And the Willamette Week restaurant of the year is ...

And the Willamette Week restaurant of the year is ...

Our friends and news partners at Willamette Week have the enviable task of judging some of Portland’s best restaurants and picking their favorites. On Wednesday their much-anticipated restaurant guide will hit newsstands.

Be sure to pick up the guide and check out their website for much more on Wednesday, but in the meantime WW shared a sneak peak at their prestigious awards to whet your appetite.

Most Adventurous: Castagna

While Castagna has been around for more than a decade, they have a new executive chef at the helm.

Willamette Week says that Chef Justin Woodward is making some of the most adventurous food you’ll find in town. His specialty is getting creative with whatever ingredients are in season.

His herbs also come from the restaurant’s own garden.

“I really like to let the product come in and let the product show its way to the plate,” Woodward said. “What we do, there’s so much passion behind it, so when it’s recognized it feels great.”

Best Restaurant – Runner up: Ava Gene’s

Ava Gene’s in Southeast Portland serves Italian fare, but the WW critics loved that they could order six courses and not see a single tomato.

The pasta dishes are made to order and feature local, seasonal ingredients.

The restaurant is so personal for owner Duane Sorenson that he named it after his 11-year-old daughter.

“I’m really proud to have lived in this neighborhood, for my children to have grown up in this neighborhood and continue to give to this neighborhood something special,” Sorenson said. “I’m really proud of it and I’m going to continue to do it.”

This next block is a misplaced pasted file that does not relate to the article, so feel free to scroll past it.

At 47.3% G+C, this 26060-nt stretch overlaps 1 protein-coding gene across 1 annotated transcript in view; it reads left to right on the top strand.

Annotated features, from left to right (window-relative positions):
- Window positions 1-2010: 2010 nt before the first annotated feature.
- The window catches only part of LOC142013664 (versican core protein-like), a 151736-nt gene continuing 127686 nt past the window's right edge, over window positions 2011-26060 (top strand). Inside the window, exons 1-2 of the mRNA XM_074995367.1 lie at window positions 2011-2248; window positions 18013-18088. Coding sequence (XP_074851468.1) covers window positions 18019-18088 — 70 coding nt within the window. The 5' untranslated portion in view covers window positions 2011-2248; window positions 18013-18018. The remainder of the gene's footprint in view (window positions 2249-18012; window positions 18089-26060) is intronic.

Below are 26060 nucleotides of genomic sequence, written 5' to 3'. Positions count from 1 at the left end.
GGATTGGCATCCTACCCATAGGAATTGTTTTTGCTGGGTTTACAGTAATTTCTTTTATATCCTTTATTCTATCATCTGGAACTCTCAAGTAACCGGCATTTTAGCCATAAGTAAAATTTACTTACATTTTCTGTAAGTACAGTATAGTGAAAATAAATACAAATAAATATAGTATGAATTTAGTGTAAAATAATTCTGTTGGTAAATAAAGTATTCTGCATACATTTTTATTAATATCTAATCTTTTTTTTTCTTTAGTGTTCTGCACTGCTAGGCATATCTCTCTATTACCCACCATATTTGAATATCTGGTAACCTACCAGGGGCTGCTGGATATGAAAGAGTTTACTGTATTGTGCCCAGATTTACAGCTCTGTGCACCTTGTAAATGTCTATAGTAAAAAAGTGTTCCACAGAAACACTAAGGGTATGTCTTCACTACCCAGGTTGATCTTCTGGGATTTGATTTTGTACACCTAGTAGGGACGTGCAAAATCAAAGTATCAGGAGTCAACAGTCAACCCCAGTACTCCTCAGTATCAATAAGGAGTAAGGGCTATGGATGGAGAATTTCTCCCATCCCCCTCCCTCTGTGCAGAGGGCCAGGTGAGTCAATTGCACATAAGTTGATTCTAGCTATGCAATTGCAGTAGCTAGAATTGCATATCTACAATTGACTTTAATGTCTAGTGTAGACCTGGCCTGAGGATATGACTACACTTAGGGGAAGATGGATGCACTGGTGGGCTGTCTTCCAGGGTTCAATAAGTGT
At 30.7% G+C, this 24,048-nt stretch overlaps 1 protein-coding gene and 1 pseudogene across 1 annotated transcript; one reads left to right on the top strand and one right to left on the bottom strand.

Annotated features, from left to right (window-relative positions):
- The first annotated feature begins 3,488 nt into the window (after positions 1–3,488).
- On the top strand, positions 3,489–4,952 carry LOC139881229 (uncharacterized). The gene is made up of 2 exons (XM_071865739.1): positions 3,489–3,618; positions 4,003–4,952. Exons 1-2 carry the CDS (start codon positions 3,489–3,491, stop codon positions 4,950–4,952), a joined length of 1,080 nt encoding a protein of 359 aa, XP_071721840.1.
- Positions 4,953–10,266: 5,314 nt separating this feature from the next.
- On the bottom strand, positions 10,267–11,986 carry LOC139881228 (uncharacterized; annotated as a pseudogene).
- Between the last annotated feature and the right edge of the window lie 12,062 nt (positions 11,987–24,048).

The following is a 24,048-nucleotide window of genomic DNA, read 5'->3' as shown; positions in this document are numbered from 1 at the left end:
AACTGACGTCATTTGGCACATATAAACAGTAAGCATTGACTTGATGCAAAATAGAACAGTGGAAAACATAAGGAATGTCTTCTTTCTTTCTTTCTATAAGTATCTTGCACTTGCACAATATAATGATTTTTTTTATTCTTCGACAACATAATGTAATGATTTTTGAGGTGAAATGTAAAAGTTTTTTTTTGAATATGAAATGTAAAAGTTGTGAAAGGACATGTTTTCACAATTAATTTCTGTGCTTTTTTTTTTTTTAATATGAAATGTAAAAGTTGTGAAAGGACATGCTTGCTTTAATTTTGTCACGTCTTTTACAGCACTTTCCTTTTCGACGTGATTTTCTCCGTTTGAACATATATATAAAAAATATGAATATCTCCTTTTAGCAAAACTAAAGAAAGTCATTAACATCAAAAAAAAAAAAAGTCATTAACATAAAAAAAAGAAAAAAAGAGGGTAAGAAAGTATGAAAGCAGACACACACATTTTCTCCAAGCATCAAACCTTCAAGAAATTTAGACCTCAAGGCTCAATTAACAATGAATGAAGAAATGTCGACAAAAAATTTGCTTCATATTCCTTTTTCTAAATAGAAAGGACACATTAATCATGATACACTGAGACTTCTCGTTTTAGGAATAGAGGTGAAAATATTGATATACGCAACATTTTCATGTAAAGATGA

If Sorenson’s name sounds familiar, it’s because he already firmly established himself in Portland lore when he founded Stumptown Coffee Roasters. He also owns The  Woodsman Tavern and Roman Candle Baking Company.

Best Restaurant: Roe

Don’t be ashamed if you haven’t heard of Roe before just now.

The Southeast Division Street restaurant isn’t particularly easy to find. The restaurant is tucked away behind a nondescript door in the back of Chef Trent Pierce’s other restaurant, Block and Tackle.

Pierce doesn’t let diners out front steal a view of the tiny Roe in the back. There isn’t even a menu to peruse.

“We tried to fly under the radar as long as possible,” Pierce told KATU. “That way we could get the people looking for this kind of restaurant in here.”

Even Roe’s tiny size was deliberate. Pierce and his sous-chef Patrick Schultz like to talk with diners as they serve up seafood like marlin and octopus.

“I’m happy cooking the food, being able to see the guest, their reaction when we give them the dish,” Pierce said.

The intimate interaction has been one of Roe’s strongest characteristics, but don’t blame us or Willamette Week if you have trouble getting a table.

“We were only open a couple months and soon we just started getting busier and busier and busier,” Pierce said. “We had no press at all. It was all word of mouth.”

Despite the growing popularity, Pierce said he has no plans to expand Roe. 

More: Willamette Week food section